Friday, September 16, 2011

Review: Diary of a Provincial Lady

This book is the satirical diary of a social climber trying to make an interesting life for herself in the English countryside. The provincial lady faces the problems of never enough money, unruly house and garden, never well-read enough, never attractive enough, and children never quite well-enough behaved. The provincial lady is constantly trying to be a model of attractive femininity, household management, and literary accomplishment. In all of these things the provincial lady claims to be coming up short, in part due to the multiple demands on upper-middle class women, and in part due to the very English tendency to underplay one's accomplishments. The provincial lady's world is populated by a host of amusing characters, snooty neighbors, oddball friends, and snarky servants. The book is certainly humorous, but perhaps longer than it needs to be. After the halfway point it starts to feel like more and more of the same. Repetitiveness is a double-edged sword. It certainly gives the reader a sense of the ponderousness of provincial life for many women, but it can start to sap the reader's energy too. This book is most effective when read in small increments, and is very much worth reading, particularly by those who enjoy early-20th century women's literature.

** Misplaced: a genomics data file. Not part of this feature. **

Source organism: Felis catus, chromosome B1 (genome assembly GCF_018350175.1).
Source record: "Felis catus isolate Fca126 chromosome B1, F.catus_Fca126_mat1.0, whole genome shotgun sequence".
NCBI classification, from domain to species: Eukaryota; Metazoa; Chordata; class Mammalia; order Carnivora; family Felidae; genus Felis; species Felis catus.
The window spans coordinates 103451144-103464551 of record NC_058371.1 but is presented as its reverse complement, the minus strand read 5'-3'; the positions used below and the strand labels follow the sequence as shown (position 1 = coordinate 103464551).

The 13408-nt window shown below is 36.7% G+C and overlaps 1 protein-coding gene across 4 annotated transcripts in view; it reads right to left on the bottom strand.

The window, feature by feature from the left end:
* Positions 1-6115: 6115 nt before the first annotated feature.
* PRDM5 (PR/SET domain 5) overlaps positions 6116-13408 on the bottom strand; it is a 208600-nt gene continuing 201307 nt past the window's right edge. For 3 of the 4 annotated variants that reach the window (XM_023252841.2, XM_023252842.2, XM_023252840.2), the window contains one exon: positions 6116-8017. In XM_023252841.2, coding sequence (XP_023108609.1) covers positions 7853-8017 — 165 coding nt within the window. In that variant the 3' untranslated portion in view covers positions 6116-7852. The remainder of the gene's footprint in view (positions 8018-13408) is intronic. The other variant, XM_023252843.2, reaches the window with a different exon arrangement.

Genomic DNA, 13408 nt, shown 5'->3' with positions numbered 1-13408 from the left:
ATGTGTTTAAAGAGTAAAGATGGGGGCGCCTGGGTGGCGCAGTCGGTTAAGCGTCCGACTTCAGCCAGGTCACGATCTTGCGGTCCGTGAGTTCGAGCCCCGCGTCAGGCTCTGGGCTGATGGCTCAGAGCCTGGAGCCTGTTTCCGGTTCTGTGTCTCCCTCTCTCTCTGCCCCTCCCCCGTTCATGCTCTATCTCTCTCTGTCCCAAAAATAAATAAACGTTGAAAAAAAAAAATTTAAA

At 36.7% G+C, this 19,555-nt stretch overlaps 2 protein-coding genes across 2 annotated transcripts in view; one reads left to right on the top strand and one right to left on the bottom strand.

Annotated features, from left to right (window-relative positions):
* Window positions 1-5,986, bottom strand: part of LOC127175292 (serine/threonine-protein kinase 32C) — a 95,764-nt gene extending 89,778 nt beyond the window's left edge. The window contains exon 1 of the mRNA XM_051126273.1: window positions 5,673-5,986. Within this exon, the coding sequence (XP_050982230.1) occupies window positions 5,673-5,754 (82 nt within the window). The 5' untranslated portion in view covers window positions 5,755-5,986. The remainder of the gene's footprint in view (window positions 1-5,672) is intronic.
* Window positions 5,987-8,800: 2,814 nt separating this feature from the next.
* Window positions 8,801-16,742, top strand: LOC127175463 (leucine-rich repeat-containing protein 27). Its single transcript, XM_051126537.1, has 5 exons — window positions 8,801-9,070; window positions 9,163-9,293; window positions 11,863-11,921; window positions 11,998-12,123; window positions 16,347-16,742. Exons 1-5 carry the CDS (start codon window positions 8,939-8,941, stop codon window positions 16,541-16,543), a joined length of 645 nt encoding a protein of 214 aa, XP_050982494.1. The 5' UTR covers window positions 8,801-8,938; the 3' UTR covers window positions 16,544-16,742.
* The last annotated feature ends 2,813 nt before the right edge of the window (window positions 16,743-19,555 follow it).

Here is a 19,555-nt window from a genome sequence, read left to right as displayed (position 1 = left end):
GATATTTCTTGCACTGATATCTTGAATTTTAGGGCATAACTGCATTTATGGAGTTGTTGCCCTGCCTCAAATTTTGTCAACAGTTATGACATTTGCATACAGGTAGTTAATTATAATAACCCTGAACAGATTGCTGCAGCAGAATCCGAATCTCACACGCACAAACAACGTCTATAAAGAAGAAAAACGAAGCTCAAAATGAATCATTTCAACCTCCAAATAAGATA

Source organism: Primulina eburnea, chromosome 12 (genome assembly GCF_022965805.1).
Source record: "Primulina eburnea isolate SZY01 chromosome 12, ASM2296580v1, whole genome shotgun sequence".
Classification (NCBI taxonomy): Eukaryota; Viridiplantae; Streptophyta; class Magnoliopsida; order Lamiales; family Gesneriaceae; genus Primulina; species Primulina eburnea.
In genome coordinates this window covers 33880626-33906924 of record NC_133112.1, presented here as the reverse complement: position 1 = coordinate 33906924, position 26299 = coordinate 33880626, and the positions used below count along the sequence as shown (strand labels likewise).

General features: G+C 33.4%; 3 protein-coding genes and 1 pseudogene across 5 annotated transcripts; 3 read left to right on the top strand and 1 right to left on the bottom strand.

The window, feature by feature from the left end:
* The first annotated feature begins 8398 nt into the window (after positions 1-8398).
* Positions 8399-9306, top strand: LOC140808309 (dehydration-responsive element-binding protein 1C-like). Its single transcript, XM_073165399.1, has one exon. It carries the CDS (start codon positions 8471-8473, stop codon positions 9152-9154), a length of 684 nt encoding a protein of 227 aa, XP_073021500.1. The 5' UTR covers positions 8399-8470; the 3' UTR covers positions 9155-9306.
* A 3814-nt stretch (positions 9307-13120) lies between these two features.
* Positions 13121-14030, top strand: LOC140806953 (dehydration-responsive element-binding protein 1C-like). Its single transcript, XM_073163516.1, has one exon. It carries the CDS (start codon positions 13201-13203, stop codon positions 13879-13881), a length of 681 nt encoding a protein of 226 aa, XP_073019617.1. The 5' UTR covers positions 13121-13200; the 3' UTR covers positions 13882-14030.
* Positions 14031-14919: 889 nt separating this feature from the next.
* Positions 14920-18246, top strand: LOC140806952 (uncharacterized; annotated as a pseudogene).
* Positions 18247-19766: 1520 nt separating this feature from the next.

E.M. Delafield, Diary of a Provincial Lady (Academy Chicago Publishers, orig. 1930) ISBN: 0897330536

Thursday, September 15, 2011

Review: Miss Zukas and the Stroke of Death

Straight-laced librarian Miss Zukas is a bit of a dark horse. In addition to being a prim and proper librarian, she has a history as a canoeist. But her efforts to train for the big race and help the library's team beat the city planning department are interrupted. A dead man is found outside Miss Zukas's friend's house, and said friend Ruth becomes the prime suspect in the subsequent investigation. In her efforts to clear Ruth Miss Zukas finds herself in danger.